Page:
Cardiotoxicity represents a major segment of drug toxicities, so there are considerable concerns about the cardiovascular safety profile of drugs used for non-cardiovascular medication. Conventional drug screening approaches, such as using a 2-dimensional cell culture and animal models, have notable limitations. Approaches are needed to fabricate cardiac tissue models that more reliably reproduce human physiology with respect to their structure and function. For cardiotoxicity assays it is equally important to monitor the behavior of the model tissue in response to drugs, ideally in a label-free and non-invasive manner. The goal of this research project is to develop an engineered cardiac tissue model for cardiotoxicity screening that will facilitate drug screening and personalized medicine. The design of the 3-dimensional model involves cardiac tissues that are embedded with soft and stretchable microelectronics that can continuously measure cardiotoxicity within the tissue. The outcomes of this project could lead to significant cost reductions for drug development by accurately predicting human responses to drug candidates. The research also could help reduce the use of animal models for drug screening. The project will provide opportunities to promote STEM education for K-12 students, especially those from under-represented groups, and to disseminate science and engineering knowledge to the public.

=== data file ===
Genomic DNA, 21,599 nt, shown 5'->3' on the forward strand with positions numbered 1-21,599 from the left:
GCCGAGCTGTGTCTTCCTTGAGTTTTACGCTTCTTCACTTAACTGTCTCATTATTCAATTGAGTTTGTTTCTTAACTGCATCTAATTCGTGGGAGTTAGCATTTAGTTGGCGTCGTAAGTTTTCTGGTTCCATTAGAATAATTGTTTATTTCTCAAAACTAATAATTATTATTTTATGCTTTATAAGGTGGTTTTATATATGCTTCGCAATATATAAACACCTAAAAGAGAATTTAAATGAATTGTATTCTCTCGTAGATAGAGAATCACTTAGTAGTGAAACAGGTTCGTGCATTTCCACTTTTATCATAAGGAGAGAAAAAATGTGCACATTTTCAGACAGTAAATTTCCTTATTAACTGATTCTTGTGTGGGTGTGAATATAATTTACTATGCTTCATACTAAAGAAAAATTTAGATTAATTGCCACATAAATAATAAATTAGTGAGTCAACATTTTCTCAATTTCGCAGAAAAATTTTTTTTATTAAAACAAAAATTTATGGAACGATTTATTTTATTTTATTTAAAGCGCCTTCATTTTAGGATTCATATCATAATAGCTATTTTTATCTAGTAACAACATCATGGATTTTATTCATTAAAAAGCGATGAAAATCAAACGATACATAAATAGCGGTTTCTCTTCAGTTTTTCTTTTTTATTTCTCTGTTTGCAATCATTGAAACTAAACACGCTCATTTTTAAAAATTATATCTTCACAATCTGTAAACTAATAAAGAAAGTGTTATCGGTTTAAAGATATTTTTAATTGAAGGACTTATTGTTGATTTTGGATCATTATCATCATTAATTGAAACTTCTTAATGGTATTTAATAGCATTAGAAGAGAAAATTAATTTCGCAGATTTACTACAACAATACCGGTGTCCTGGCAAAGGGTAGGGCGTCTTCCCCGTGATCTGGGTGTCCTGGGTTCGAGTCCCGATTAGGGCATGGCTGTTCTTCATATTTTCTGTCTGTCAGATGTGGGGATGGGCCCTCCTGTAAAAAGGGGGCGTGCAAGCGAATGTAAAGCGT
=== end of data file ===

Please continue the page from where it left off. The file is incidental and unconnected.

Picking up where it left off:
This research project aims to develop a multi-material, stereolithographically-bioprinted cardiac tissue model with embedded soft and stretchable microelectronics. The main research idea is that seamless integration of mechanically matched soft microelectronics and bioprinted cardiac models will allow for continuous, in situ and intra-tissue measurements of cardiotoxicity in real time and in response to pharmaceutical compounds. The project participants will conduct experimental and analytical studies to design, optimize, fabricate, characterize and validate the hybridized cardiac tissue model. Specific steps include 1) optimizing the design and fabrication of the engineered microvascularized cardiac tissue model to achieve structural and functional similarity to its in vivo counterpart, 2) designing, analyzing, fabricating, and testing soft, stretchable microelectronics, 3) integrating the soft microelectronics with the bioprinted cardiac tissue to form hybridized cardiac tissue model, and 4) studying the screening of a panel of drugs with induced electrophysiological and mechanical beating signals from the intra-tissue microelectronics.
This award reflects NSF's statutory mission and has been deemed worthy of support through evaluation using the Foundation's intellectual merit and broader impacts review criteria.